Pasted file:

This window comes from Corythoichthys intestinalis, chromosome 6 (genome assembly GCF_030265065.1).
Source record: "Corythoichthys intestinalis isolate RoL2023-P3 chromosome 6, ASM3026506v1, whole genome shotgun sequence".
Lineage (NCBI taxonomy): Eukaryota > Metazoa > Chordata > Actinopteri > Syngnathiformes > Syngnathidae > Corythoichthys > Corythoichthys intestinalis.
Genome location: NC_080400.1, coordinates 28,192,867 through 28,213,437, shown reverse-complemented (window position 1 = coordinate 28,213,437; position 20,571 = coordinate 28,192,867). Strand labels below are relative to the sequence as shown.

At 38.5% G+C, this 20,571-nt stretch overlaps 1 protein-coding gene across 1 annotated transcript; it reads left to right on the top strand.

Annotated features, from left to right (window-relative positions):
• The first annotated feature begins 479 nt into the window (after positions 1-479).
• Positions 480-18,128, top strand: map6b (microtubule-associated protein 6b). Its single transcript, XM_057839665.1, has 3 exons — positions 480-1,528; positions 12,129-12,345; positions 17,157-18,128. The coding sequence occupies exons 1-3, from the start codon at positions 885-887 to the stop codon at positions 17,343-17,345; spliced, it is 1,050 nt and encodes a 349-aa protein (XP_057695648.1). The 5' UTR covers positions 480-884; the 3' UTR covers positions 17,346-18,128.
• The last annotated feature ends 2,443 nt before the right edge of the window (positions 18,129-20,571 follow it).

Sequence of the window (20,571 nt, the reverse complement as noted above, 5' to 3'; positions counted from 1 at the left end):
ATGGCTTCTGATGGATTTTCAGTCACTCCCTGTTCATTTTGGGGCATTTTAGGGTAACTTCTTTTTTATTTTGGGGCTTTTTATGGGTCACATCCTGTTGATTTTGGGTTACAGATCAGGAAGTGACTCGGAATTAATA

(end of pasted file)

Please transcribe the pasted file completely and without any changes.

This window comes from Corythoichthys intestinalis, chromosome 6 (genome assembly GCF_030265065.1).
Source record: "Corythoichthys intestinalis isolate RoL2023-P3 chromosome 6, ASM3026506v1, whole genome shotgun sequence".
Lineage (NCBI taxonomy): Eukaryota > Metazoa > Chordata > Actinopteri > Syngnathiformes > Syngnathidae > Corythoichthys > Corythoichthys intestinalis.
Genome location: NC_080400.1, coordinates 28,192,867 through 28,213,437, shown reverse-complemented (window position 1 = coordinate 28,213,437; position 20,571 = coordinate 28,192,867). Strand labels below are relative to the sequence as shown.

At 38.5% G+C, this 20,571-nt stretch overlaps 1 protein-coding gene across 1 annotated transcript; it reads left to right on the top strand.

Annotated features, from left to right (window-relative positions):
• The first annotated feature begins 479 nt into the window (after positions 1-479).
• Positions 480-18,128, top strand: map6b (microtubule-associated protein 6b). Its single transcript, XM_057839665.1, has 3 exons — positions 480-1,528; positions 12,129-12,345; positions 17,157-18,128. The coding sequence occupies exons 1-3, from the start codon at positions 885-887 to the stop codon at positions 17,343-17,345; spliced, it is 1,050 nt and encodes a 349-aa protein (XP_057695648.1). The 5' UTR covers positions 480-884; the 3' UTR covers positions 17,346-18,128.
• The last annotated feature ends 2,443 nt before the right edge of the window (positions 18,129-20,571 follow it).

Sequence of the window (20,571 nt, the reverse complement as noted above, 5' to 3'; positions counted from 1 at the left end):
ATGGCTTCTGATGGATTTTCAGTCACTCCCTGTTCATTTTGGGGCATTTTAGGGTAACTTCTTTTTTATTTTGGGGCTTTTTATGGGTCACATCCTGTTGATTTTGGGTTACAGATCAGGAAGTGACTCGGAATTAATA